With his first novel since the internationally acclaimed The English Patient, Michael Ondaatje gives us a work displaying all the richness of imagery and language and the piercing emotional truth that we have come to know as the hallmarks of his writing.
The place is modern-day Sri Lanka, the island nation formerly known as Ceylon, off the southern tip of India. It is a country steeped in centuries of cultural achievement and tradition, and forced into the late 20th century by the ravages of civil war and the consequences of a country divided against itself. Into this maelstrom steps a young woman, Anil Tissera, born in Sri Lanka, educated in England and America, a forensic anthropologist sent by an international human-rights group to work with local officials to discover the source of the organized campaigns of murder engulfing the island.
Bodies are discovered. Skeletons. And particularly one, nicknamed "Sailor". What follows is a story about love, family, and identity, about the unknown enemy and the quest to unlock the hidden past - all propelled by a riveting mystery.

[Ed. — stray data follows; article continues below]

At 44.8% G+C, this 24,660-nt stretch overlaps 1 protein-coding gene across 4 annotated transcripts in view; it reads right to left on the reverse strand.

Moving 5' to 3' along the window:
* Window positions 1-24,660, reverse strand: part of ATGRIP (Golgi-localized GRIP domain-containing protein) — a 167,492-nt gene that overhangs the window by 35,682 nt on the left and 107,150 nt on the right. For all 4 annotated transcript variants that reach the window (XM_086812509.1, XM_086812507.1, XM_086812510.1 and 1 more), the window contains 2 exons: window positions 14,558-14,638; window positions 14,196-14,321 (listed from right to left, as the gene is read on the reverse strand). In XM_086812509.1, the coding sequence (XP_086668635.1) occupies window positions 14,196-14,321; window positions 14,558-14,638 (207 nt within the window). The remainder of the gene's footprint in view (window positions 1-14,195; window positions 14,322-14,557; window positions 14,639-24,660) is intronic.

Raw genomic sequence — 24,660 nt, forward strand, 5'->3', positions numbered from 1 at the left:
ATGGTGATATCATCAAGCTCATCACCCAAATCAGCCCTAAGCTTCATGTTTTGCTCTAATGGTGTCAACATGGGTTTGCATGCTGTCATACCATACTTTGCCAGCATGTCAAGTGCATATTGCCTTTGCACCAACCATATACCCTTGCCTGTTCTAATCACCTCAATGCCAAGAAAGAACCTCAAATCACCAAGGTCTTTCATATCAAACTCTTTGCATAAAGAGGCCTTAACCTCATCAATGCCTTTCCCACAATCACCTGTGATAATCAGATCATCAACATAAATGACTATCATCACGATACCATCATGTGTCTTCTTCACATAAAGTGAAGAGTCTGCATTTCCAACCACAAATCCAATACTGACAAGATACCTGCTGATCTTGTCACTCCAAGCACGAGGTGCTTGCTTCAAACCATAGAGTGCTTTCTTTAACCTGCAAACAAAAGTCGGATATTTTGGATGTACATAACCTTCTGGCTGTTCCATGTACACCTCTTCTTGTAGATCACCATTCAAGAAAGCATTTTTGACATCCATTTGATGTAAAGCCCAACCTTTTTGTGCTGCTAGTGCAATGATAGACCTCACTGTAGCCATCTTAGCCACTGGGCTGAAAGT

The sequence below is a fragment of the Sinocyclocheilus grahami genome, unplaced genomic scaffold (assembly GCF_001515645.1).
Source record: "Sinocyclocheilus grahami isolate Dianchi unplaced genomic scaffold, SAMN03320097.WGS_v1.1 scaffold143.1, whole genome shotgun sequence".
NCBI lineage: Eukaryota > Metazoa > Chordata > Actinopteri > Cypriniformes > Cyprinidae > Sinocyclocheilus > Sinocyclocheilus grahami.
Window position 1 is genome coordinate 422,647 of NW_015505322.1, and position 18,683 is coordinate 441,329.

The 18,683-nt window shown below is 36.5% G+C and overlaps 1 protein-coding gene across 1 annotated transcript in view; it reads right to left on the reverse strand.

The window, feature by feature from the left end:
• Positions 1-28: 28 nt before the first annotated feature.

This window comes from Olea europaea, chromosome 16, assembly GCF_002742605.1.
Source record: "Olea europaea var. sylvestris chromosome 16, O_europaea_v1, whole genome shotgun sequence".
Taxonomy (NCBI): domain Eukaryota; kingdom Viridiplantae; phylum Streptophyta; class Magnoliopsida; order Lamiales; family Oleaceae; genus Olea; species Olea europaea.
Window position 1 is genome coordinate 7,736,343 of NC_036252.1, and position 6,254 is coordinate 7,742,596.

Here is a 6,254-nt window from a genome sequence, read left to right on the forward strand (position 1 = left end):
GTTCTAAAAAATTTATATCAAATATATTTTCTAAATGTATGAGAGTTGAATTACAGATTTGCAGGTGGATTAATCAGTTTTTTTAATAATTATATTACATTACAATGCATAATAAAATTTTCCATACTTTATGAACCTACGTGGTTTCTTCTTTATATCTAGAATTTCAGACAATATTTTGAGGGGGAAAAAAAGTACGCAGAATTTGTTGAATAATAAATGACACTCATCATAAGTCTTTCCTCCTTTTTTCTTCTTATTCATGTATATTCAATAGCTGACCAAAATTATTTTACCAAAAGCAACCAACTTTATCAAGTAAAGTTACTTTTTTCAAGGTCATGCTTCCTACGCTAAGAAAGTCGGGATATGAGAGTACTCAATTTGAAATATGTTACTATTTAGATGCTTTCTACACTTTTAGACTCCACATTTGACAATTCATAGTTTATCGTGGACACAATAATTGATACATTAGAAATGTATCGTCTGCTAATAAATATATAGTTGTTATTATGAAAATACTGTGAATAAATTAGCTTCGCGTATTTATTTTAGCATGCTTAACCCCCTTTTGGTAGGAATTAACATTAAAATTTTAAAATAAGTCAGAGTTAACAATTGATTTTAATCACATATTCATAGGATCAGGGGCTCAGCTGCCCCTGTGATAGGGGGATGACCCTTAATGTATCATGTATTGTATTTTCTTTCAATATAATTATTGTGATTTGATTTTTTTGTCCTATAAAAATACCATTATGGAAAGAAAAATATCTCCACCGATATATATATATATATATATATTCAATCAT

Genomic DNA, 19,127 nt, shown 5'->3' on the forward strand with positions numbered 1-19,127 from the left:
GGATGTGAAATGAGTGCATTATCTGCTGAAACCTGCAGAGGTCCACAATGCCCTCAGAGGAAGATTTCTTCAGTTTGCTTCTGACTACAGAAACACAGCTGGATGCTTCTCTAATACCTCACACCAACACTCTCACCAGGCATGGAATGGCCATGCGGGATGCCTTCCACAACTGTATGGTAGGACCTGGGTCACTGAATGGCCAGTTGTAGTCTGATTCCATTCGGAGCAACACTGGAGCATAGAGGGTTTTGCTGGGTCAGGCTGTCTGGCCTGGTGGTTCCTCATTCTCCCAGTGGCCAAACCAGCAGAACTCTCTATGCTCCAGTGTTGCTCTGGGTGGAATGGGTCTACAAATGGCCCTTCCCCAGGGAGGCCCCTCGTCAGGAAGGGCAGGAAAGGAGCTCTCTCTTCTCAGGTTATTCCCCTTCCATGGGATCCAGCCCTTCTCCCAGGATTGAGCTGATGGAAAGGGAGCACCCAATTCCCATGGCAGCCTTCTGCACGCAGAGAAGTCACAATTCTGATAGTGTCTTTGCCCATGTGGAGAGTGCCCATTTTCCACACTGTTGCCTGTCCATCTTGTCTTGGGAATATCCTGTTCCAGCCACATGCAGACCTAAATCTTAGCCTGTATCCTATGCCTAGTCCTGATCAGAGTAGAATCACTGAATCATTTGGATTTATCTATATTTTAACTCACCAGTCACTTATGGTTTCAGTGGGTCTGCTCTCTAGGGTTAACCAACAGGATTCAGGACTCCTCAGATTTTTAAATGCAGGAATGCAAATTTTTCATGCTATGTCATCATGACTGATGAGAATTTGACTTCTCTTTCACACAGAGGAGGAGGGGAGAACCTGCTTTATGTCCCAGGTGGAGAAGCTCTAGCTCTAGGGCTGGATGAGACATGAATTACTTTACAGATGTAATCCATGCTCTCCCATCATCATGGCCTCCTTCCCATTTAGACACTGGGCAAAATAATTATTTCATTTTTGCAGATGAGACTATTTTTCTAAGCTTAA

©2000 Michael Ondaatje; (P)2000 Random House, Inc.
"The beauty in this novel is the lyricism Ondaatje interjects into even mundane situations." (Book)
"Ondaatje's writing is stunningly lyrical, at once dreamy and detailed." (AudioFile)
"Any reviewer who would refer to this novel as good is lying, and kidding the reader." Well that's just stupid, sorry, my opinion, but there it is. I love this audio, and am pretty confident that I?m not the only person on the planet who feels this way. It?s true his writing has more in common with poetry, instead of this week's blockbuster hit. That doesn't play well with some people, but others like it just fine. If you read The English Patient and liked that one, you will like this one too.
The subject matter of this book, forensic anthropology, seems an unlikley one for poetic imagery. Yet Andaatje's gift as a writer seems to be the ability to infuse a book with life's harsh realities side by side with glints of light and vitality. It takes the reader to places far away and hard to imagine. But once introduced to the place and the people all make perfect sense.
In itself, the book's narrative sheds little light on the historical or cultural causes of the Sri Lankan conflict. But then that's not what novels do. Ondaatje's typical lyricism is here with all its loose ends and criss-crossing stories. I very much enjoyed this excellent novel that I will probably read again some time.
I read about 50 books last year, and this was by far the worst. I'm not going to explain all the reasons why, but I will say I never believed it. There was so much backstory, and the narrative was simplistic and boring. The book is thoroughly unconvincing, really almost laughable in its serious tone and bad dialogue. Any reviewer who would refer to this novel as good is lying, and kidding the reader.
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